Image: JetMan along Grand Canyon
Yves Rossy's sponsor, Breitling, released this image Tuesday, saying it shows him shortly after jumping out of a helicopter and flying 200 feet above the rim of the Grand Canyon West on Saturday. staff and news service reports
updated 5/10/2011 6:12:52 PM ET 2011-05-10T22:12:52

Swiss adventurer Yves Rossy last Saturday completed a flight over the Grand Canyon in his custom-built jet suit, his sponsor announced Tuesday.

Rossy was airborne for more than eight minutes, soaring 200 feet above the canyon rim on the Hualapai Reservation after launching from a helicopter, Swiss watchmaker Breitling said in a press release.

A spokesperson for Grand Canyon Resort, a Hualapai company that facilitated the flight, confirmed that it happened.

Word of a Saturday flight came as a surprise because Rossy cancelled a planned Friday flight, saying it would be too challenging without any practice runs.

No reporters were present for the Saturday flight and a Swiss news website that has been tracking Rossy noted that he was nervous having so many reporters and onlookers waiting for him last Friday.

"I have a knot in my body," he was quoted by as saying. "Sorry for that. I’m human."

But a spokesperson for Breitling told that the event was low key only because Rossy didn't know until the last minute when wind conditions would be right for the flight.

"The intent was not to be secretive," Rachel Jones-Pittier said. "We couldn't give media a specific time for the flight" due to the wind factor.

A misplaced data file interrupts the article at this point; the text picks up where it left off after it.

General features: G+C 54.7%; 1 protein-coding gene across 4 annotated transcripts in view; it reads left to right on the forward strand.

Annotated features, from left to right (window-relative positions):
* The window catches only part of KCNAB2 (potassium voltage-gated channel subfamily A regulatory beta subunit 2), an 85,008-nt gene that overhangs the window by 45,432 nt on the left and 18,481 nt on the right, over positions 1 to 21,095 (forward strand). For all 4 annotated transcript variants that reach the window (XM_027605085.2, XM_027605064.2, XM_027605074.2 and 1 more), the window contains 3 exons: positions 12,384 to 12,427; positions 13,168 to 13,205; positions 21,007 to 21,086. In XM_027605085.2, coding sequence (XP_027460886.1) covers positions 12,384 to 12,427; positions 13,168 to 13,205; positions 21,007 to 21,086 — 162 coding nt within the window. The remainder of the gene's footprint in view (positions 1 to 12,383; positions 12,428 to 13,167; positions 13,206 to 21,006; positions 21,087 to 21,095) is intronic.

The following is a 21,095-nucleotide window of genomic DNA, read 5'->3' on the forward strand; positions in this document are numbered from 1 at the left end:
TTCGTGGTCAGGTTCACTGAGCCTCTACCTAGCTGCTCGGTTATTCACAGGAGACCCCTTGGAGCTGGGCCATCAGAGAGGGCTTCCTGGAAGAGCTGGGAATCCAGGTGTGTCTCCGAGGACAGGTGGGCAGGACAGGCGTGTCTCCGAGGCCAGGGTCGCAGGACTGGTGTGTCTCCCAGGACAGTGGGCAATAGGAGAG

Rossy was en route back to Switzerland, she said, adding that no press conference was held in part because the location is several hours away from any town.

The Federal Aviation Administration had given Rossy the green light less than an hour before he was scheduled to take flight Friday.

Rossy's team said he flew at speeds of up to 190 mph before deploying his parachute and landing on the canyon floor.

Rossy, who calls himself the JetMan, has rocketed above the English Channel and the Swiss Alps in his custom-built wing suit.

Rossy got the Hualapai tribe's OK three months ago, after two years of talks with tribal officials, visits to the reservation and pinpointing landing sites.

The FAA went back and forth with his representatives over whether the jet suit should be classified as an airplane or a power glider. The FAA said it never has been asked to evaluate such an aircraft, nor does it fit neatly into any category.

Rossy's jet suit averages 124 mph and has a 6.5-foot wing span; he wears it on his back, sending fuel to the four engines with a slight roll of his hand. The FAA ultimately grouped it with airplanes.

The agency usually requires 25 to 40 hours of test flights but waived that rule for Rossy, saying he already had a significant amount of flight time with the jet suit.

The aviation world has kept a close watch on Rossy, a former fighter pilot who has flown over the Swiss Alps and the English Channel in the past few years. While jetpacks and hang gliders have taken to the skies, "this one is a bit unusual," said Dick Knapinski, spokesman for the Experimental Aircraft Association.

"It's such a unique design and a unique pursuit that it doesn't fall in the usual categories," he said.

The Hualapai Reservation is known for the Grand Canyon Skywalk, a glass bridge that extends 70 feet from the canyon's rim and gives visitors a view of the river. The reservation lies west of Grand Canyon National Park.'s Miguel Llanos and The Associated Press contributed to this report.

Video: 'Jetman' throws traditional flight for a loop


Discussion comments


Most active discussions

  1. votes comments
  2. votes comments
  3. votes comments
  4. votes comments